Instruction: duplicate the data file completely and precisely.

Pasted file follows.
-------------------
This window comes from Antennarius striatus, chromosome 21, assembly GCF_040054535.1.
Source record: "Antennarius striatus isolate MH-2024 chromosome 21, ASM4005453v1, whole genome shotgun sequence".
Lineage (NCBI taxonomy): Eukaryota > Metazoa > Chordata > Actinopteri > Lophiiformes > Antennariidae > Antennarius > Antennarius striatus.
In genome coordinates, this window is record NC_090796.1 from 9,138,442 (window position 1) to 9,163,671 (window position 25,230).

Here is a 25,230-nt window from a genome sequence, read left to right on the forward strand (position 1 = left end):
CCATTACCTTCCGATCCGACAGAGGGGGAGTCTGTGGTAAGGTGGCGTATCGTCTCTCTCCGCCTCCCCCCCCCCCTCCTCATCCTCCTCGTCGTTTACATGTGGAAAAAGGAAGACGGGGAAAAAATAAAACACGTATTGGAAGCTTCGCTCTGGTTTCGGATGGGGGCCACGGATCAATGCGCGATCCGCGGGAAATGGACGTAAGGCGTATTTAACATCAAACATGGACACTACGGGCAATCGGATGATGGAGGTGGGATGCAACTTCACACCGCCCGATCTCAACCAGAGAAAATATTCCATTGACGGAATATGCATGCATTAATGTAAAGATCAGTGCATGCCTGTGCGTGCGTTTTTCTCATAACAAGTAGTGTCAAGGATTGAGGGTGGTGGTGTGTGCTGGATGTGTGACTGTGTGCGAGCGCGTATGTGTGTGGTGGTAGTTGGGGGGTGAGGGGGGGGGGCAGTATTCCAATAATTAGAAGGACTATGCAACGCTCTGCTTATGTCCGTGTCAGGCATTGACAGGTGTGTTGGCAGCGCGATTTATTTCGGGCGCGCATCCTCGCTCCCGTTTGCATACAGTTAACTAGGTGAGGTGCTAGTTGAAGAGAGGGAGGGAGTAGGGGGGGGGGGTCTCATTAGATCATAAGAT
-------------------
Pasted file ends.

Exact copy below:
This window comes from Antennarius striatus, chromosome 21, assembly GCF_040054535.1.
Source record: "Antennarius striatus isolate MH-2024 chromosome 21, ASM4005453v1, whole genome shotgun sequence".
Lineage (NCBI taxonomy): Eukaryota > Metazoa > Chordata > Actinopteri > Lophiiformes > Antennariidae > Antennarius > Antennarius striatus.
In genome coordinates, this window is record NC_090796.1 from 9,138,442 (window position 1) to 9,163,671 (window position 25,230).

Here is a 25,230-nt window from a genome sequence, read left to right on the forward strand (position 1 = left end):
CCATTACCTTCCGATCCGACAGAGGGGGAGTCTGTGGTAAGGTGGCGTATCGTCTCTCTCCGCCTCCCCCCCCCCCTCCTCATCCTCCTCGTCGTTTACATGTGGAAAAAGGAAGACGGGGAAAAAATAAAACACGTATTGGAAGCTTCGCTCTGGTTTCGGATGGGGGCCACGGATCAATGCGCGATCCGCGGGAAATGGACGTAAGGCGTATTTAACATCAAACATGGACACTACGGGCAATCGGATGATGGAGGTGGGATGCAACTTCACACCGCCCGATCTCAACCAGAGAAAATATTCCATTGACGGAATATGCATGCATTAATGTAAAGATCAGTGCATGCCTGTGCGTGCGTTTTTCTCATAACAAGTAGTGTCAAGGATTGAGGGTGGTGGTGTGTGCTGGATGTGTGACTGTGTGCGAGCGCGTATGTGTGTGGTGGTAGTTGGGGGGTGAGGGGGGGGGGCAGTATTCCAATAATTAGAAGGACTATGCAACGCTCTGCTTATGTCCGTGTCAGGCATTGACAGGTGTGTTGGCAGCGCGATTTATTTCGGGCGCGCATCCTCGCTCCCGTTTGCATACAGTTAACTAGGTGAGGTGCTAGTTGAAGAGAGGGAGGGAGTAGGGGGGGGGGGTCTCATTAGATCATAAGAT